The hellenistic area implied a common language, equal technology, a similar architecture, a similar structure of institutions, similar features of popular ideas and beliefs. Even in Jerusalem, as the temple city, the most specific Jewish city, some 80% of the inscriptions found here in the first Christian era are written in Greek. The Hellenistic tendencies in Jewish writings from Ben Sira and The Septuagint to Philo and Josephus are so global that it has become part of the Jewish mind as well.

Paul, the Jew, is no exception, particularly obvious in his writings to the Gentile communities. Certain influential branches of American scholarship have ‘Paul as Hellenist’ as the main perspective in their research, and the results confirm that Paul was a part of the global hellenistic culture and that he thus was able to communicate with those who ideologically had their identity in this culture.

National context

It would not be adequate for a historian to look for the category ‘nations’, in the modern meaning of the word. In Asia Minor and Greece, the independent city is the important entity, and other alliances built on the basis of language, religion, and economic interests were very fragile. Under the Roman domain tendencies towards ‘nations’ were stopped by the powerful Roman force.

One nation, however, kept their identity in spite of the Roman presence and hellenistic cultural influence, namely the Jewish communities. The fast-growing Jesus-movement was by outsiders conceived of as a Jewish sect, and in its early stages, Jewish Christianity was indeed an ethnic, national group. Problems soon arose as Cornelius and other Romans, Greeks and Barbarians had to be integrated into this ethnic religion.

The common belief in Jesus Christ as Messiah also had consequences for norms, law and customs. Moreover, there was still a large field of laws and customs, which was related to ethnicity. These areas were difficult to handle for the early multiethnic Christianity, and the crucial questions were:

  • circumcision (Acts 15; Galatians 2:1ff): Were the Gentiles to be circumcised and become proselytes and eventually ethnic Jews?
  • food and holy codes (Galatians 2:11ff; 1Corinthians 8-10; Romans 14): Can Gentiles eat at the same table as the Jews or must there be a segregation? The Apostles’ decree in Acts 15:20f was meant to regulate this, but as the Gentile Christians became a majority, one question became crucial: Is it possible for Jews to remain Jews and not be Gentiles, having at the same time everything in common with Gentiles

Paul argued vehemently for a two-way solution to this practical matter, for the sake of both the Jews and the Gentiles. Jews had of course the strongest objections to Paul, and consequently Paul had to argue that ethnicity and faith should not be confused with each other: Gentiles have no need for circumcision and must not keep all the laws for clean and unclean.

Paul himself was circumcised and kept all the Jewish Laws, not only as long as he was in Jerusalem and among fellow Jews, but probably also when he was among Gentile Christians. But Paul openly accepted the Gentiles’ different lifestyle, risking that not everything was ‘kosher’ when they met in the agape-meals. Accepting their lifestyle, Paul was accused by his adversaries “of becoming as one under the law among those under the law, and of becoming as one outside the law among those outside the law”, (1 Corinthians 9:20f). However, as we stated above, Paul was not acting from the principle of accommodation. He did not accommodate his own practice, and argued in favour of the right of the Gentiles: they were not obligated to live like Jews. Ethnicity and faith has to be separated. Paul’s criticism of the law was to some extent a criticism of Jewish ethnocentrism.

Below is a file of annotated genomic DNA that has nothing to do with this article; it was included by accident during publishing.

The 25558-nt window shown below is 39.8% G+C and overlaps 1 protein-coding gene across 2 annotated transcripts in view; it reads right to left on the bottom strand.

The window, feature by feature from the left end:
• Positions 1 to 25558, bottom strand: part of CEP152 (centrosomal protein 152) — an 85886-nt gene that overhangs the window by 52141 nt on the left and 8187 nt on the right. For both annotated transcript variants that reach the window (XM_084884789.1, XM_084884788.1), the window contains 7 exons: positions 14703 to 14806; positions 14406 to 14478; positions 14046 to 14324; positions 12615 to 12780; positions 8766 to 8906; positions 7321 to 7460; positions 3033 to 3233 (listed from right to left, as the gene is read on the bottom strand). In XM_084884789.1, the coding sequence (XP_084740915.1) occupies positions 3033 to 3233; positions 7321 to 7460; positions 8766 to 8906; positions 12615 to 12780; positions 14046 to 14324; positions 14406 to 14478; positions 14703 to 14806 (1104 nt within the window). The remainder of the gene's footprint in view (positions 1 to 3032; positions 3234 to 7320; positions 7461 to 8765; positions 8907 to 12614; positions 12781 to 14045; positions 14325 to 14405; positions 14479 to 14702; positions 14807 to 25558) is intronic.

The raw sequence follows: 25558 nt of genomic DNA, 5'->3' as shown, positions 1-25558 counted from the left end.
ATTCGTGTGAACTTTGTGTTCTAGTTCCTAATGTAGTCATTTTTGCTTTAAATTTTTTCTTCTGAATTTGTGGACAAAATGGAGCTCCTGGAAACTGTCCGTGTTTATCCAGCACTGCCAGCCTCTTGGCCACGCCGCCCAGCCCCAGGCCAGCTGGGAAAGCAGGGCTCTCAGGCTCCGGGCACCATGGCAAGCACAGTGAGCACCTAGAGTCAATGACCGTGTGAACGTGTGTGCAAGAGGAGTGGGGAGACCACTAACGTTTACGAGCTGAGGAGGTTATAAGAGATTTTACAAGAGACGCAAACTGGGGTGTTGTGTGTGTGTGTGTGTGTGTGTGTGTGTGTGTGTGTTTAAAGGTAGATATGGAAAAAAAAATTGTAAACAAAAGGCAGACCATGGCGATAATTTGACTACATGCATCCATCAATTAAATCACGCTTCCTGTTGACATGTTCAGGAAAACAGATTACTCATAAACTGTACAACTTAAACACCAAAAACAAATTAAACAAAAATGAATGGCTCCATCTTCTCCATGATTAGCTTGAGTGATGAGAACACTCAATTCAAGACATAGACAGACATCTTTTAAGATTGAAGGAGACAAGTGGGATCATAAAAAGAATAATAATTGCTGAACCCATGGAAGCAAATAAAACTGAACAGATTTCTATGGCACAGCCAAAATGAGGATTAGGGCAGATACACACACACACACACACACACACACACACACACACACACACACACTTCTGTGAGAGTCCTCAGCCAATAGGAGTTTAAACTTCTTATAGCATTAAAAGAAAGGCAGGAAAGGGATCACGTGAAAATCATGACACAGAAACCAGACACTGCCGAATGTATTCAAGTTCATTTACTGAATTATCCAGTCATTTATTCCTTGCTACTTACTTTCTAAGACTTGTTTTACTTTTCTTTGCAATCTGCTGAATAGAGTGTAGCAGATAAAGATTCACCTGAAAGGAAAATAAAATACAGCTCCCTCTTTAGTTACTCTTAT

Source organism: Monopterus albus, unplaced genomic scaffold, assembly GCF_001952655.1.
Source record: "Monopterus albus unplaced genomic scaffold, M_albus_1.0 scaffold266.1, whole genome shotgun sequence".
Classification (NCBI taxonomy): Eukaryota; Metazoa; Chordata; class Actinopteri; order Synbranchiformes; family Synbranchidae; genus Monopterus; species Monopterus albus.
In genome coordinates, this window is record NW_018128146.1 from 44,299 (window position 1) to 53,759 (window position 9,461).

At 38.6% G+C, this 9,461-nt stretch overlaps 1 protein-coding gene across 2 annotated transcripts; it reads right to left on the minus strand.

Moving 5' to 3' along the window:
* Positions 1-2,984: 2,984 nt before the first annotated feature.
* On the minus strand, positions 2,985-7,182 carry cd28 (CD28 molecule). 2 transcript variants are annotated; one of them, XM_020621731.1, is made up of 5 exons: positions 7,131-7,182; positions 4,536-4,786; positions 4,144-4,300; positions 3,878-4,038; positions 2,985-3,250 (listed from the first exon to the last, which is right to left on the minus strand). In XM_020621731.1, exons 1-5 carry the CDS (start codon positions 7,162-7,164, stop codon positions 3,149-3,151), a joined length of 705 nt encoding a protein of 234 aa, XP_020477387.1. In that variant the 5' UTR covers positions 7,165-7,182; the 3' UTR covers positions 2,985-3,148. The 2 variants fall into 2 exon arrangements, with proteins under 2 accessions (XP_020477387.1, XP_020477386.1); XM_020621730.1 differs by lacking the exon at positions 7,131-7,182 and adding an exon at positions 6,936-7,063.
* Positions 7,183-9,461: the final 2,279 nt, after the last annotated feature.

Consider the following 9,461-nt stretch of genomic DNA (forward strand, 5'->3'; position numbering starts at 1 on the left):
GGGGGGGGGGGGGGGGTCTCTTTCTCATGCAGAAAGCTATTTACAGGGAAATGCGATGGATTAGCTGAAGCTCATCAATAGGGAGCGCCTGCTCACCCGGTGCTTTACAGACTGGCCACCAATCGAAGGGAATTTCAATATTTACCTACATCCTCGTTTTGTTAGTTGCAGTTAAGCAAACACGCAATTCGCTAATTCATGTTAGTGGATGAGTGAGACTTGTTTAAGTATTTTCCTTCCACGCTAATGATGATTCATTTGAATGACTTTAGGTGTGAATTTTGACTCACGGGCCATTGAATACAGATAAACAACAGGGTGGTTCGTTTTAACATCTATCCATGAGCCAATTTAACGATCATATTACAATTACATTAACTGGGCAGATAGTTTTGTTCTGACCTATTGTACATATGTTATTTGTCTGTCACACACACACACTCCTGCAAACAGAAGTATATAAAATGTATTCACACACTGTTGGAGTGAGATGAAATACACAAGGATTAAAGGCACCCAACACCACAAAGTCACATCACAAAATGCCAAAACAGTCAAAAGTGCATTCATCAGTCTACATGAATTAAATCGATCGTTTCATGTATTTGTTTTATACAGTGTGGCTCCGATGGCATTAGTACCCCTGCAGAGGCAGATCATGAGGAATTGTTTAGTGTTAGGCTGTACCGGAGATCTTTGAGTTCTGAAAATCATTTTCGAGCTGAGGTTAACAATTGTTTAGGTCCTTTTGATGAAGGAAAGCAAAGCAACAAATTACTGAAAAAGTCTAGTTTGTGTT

Local context

Even in recent research, New Testament scholarship tends to overlook the fact that Paul, in most of his letters contextualised his teaching on a local level. In nearly every letter, we can find local references and Philippians and 1 Corinthians will serve as examples.

Philippi was, after Augustus’ refounding of the city, basically a Roman city. Many war veterans settled here after the huge battles in the area (in Philippi 42 B.C. and Actium 31 B.C.). Here they were given many privileges, they kept their Roman citizenship, and continued to use Latin as their language.

In the letter to the Philippians, Paul demonstrates clearly what ‘local contextualisation’ is about. Here are two examples:

  • The term he uses for the population (‘filippesioi’) is a latinism (Philippenses). The locals used this term instead of the correct Greek term ‘filippeis’/’filipenoi’.
  • Also words like ‘Praetorium’ (Philippians 1:13 NIV: palace guard), fellow-soldier ( 2:25) ‘those who belong to Caesar’s household’ (4:22) tells us that Paul is speaking a language which communicates.
Distinguishing transcultural patterns and contextualised actualisations

To distinguish between ‘transcultural content’ and contextualised actualisations or between everlasting doctrinal beliefs and applications on the basis of actual needs, has always been one of the main tasks for church leaders and preachers.

The key words ‘transcultural’ and ‘actualisation’ are, however, slippery words, and the very idea of a transcultural content and uncontextualised beliefs has been criticised from various philosophical standpoints.

As a New Testament scholar I find it difficult to extract what supposedly is the transcultural content of the New Testament.

One possibility is to define the teaching of Jesus as the transcultural content and i.e. Paul’s theology as contextualised actualisations. This again makes us wonder why Paul rarely used what should be the transcultural content.

  • As long as Jesus’ teaching is seen as the transcultural content, the rest of the New Testament tends to be evaluated as ‘decline’, as misinterpretations, or as writings reflecting the ‘early Catholic church’.
  • On the other hand, one can see Paul’s theology as the centre of the New Testament and the teaching of Jesus more as a basically Jewish theology.

All the efforts to search for a transcultural content will, I believe, sooner or later end up ‘running against the wall’. So it is perhaps wise to see where the door is. Actually I think there are two doors.